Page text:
• Get challenge ready!

Whether it’s your first cycling challenge or you’re an experienced event cyclist, there are some important tips for riders to consider before any event.

Long-time cyclist and cycling coach Sheree Hughes, from Cam’s Cycle Coaching in West End, has done her fair share of endurance cycling and wanted to share her training tips for riders taking on a Smiddy challenge.

When training for multi-day events, Sheree says there are three key things to think about—cycling skills, weight and a training regime.

Cycling skills

“Skills are so important,” Sheree said. “If you’re skilled on your bike, you’ll be confident.  And if you’re confident, you’ll be more efficient.

“Consider things like balance, pedalling powerful circles, being relaxed, appropriate bike handling and emergency braking.

“Also, test if you’re able to ride with one hand so you can eat, drink and signal safely while riding.”

Weight

Sheree also highlighted the importance of managing weight before an event.

“When it comes to weight, some riders make the mistake of focusing on small things, like having a light bike or carrying less water.” But given we’re the heaviest thing on our bikes, Sheree advises that’s the best place to focus.

“It can be tricky to balance your nutrition between what you need for fuelling your riding and managing your body weight, so I recommend seeing a Sports Dietitian to help get your balance right.”

Training regime

Thirdly, Sheree reiterated the value of a good training regime and preparing your body for the rigours ahead, adding that older riders should see their doctor before embarking on a challenging event for the first time.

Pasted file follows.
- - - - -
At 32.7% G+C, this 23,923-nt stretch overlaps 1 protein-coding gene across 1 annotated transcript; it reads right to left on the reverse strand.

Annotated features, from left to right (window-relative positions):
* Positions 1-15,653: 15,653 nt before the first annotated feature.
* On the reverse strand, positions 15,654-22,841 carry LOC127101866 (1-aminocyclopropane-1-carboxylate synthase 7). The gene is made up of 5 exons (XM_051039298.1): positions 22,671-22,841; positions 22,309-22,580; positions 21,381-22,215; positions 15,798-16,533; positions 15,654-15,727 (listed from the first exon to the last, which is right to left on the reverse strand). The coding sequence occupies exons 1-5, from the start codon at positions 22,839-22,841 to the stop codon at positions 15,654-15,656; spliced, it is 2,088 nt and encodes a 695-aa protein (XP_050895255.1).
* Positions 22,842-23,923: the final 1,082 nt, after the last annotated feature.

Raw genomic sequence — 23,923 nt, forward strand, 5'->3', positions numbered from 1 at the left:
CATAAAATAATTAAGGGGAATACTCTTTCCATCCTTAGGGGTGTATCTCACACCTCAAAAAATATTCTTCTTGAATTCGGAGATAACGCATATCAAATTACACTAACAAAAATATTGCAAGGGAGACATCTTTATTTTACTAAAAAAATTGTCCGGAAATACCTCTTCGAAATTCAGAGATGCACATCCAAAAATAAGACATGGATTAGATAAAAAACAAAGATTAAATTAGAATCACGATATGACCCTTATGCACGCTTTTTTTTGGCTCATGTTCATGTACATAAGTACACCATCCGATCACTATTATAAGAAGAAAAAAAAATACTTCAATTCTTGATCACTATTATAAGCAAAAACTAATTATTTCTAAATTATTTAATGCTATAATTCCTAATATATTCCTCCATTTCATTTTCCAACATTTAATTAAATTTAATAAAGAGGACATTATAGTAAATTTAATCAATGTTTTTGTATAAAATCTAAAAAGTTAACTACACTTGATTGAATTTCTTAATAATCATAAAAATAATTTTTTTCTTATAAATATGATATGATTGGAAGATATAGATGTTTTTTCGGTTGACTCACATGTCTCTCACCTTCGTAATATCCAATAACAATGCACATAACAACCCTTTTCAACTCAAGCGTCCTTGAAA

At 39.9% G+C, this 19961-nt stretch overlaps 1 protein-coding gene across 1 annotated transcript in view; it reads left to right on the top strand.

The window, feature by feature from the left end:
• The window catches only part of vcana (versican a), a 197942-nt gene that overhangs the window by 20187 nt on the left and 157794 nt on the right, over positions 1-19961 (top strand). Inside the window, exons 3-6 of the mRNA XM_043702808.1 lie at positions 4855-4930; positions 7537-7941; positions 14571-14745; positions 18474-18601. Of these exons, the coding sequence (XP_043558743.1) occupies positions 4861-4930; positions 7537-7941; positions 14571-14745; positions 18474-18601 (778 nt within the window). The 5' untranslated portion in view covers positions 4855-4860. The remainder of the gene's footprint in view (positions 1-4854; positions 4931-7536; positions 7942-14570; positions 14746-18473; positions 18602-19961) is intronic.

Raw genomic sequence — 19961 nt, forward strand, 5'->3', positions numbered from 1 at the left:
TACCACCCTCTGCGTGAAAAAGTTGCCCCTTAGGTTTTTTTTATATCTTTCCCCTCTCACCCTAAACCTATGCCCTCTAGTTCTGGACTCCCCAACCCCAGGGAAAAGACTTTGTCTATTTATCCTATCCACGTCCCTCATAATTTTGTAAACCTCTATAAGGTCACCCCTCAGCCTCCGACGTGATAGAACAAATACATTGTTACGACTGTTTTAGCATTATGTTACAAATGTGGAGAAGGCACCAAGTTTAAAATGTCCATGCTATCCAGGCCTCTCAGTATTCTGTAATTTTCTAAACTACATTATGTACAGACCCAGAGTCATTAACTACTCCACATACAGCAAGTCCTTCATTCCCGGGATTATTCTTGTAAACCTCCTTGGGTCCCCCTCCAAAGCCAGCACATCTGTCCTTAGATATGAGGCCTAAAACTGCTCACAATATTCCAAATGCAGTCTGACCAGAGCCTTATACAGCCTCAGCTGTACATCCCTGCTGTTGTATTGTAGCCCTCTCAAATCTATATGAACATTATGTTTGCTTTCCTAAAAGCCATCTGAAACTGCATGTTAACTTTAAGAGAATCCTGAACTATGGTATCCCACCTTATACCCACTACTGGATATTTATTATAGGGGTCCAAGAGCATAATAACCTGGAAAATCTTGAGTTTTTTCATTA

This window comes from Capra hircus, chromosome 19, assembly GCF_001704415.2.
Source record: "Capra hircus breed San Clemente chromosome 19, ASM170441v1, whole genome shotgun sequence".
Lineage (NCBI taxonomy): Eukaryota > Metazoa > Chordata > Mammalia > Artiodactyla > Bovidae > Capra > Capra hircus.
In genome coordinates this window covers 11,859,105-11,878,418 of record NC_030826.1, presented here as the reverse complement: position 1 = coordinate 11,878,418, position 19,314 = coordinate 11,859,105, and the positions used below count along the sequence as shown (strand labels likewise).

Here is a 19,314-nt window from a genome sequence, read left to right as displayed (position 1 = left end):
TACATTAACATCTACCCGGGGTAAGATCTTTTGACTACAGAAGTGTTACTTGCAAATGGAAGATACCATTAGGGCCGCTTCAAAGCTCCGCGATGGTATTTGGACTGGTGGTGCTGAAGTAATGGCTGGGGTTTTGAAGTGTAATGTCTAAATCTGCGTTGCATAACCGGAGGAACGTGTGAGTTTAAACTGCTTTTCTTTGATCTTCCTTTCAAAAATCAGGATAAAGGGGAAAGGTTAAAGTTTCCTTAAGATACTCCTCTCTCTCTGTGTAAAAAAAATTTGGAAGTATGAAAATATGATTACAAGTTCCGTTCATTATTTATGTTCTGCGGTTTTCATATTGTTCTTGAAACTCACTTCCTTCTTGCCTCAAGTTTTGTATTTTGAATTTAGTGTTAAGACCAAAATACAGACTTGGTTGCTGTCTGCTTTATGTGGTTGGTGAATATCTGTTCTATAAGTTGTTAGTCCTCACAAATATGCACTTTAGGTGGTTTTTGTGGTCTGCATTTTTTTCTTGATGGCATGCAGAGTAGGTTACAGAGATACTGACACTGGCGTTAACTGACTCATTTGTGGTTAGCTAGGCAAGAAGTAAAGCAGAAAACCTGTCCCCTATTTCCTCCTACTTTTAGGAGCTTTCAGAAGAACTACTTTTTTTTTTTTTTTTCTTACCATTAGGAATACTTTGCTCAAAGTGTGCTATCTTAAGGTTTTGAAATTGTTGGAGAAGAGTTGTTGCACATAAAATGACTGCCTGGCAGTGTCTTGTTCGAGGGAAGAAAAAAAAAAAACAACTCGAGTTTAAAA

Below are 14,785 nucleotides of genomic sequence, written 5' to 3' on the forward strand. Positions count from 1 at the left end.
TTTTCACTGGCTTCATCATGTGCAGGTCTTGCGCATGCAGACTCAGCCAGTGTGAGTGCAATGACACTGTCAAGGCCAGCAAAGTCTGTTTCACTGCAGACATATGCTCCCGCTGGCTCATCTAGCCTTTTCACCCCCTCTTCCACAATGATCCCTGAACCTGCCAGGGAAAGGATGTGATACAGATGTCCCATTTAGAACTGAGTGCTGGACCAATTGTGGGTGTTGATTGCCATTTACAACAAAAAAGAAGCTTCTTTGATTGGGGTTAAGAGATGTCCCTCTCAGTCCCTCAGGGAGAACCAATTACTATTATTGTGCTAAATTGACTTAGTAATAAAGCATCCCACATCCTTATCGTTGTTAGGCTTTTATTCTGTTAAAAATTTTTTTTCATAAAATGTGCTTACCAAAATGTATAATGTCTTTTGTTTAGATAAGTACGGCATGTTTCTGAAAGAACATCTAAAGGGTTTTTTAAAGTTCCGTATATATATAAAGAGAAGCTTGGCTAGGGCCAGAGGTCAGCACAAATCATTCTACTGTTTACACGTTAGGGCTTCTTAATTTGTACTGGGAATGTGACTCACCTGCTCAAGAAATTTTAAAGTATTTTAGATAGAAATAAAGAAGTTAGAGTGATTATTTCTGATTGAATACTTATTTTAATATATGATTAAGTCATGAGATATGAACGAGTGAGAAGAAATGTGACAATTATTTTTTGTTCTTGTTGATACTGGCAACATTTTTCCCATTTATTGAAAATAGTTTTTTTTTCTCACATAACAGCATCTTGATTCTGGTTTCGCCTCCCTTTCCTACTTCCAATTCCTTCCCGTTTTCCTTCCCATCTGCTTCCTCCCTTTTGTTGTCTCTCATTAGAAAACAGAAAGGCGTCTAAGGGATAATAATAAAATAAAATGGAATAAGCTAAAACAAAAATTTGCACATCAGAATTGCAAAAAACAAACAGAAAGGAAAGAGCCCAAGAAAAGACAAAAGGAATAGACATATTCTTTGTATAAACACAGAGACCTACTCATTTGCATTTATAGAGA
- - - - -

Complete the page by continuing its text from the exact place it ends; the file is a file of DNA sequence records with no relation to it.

“You shouldn’t just jump on your bike and do an event,” she said. “If you’re over 45 and haven’t done a ride before, get a doctor to check you over and get their OK first.

“Riders don’t always look at what they’re going to be doing on a ride.  They may have a top line idea, but you need to understand it and train accordingly. For example, thinking about hills or how many hours.

“You need to train for multi day events by doing some back up rides and get your body used to the feeling before the event.

“A great way to get help with this is to join a training group, book some one-on-one time with a cycling coach or get a friend to do the event with you.”

Look up!

Sheree also said it was valuable for new riders to familiarise themselves with the basics of riding in a peloton.

Less confident riders may look down a lot when riding in a group.

“Don’t forget to look up to broaden your visual field and expect the unexpected. When you look up, you see everyone in front of you and can anticipate what might happen.”

Get the right bike and the right gear

If it’s your first event, even knowing what bike to ride can be a big question.

Sheree recommended taking the time to learn as much as you can about which bike is right for you.

“You won’t enjoy riding if the bike doesn’t fit properly. Get to know the people in the bike shop, get measured up and be prepared to wait for an order—it’s worth it.

Too many people buy a bike without doing enough research, which Sheree says can lead to problems like not being able to reach the brakes.

“Also make sure you have all the gear you need, like the right clothing.  Lycra is there for a reason—it’s the most comfortable for riding.”

Bike service

After all that pre-event preparation, Sheree suggests a pre-event bike service to check for safety.

“Get your bike serviced and road-worthied. Your tyres might be worn from training and you don’t want to go into your event without knowing your bike is ready.”

Lots of sleep!

Although we always think about being well rested the night before the event, it’s the nights before that we should also be focusing on.

“Make sure you get lots of sleep in the nights before an event,” said Sheree. “You might be too nervous the night before, so extra sleep in the lead-up is a really good idea.”

And most importantly—have fun!

“I like to think of the event itself as a ‘ride‘ or ‘event’—it’s not a race.  It’s about you and your goals for the event.

“Remember why you’re doing it in the first place and enjoy it!”

 

It’s always easier to pump up your training when you have a goal—check out the 2016 Smiddy events and choose your challenge today!

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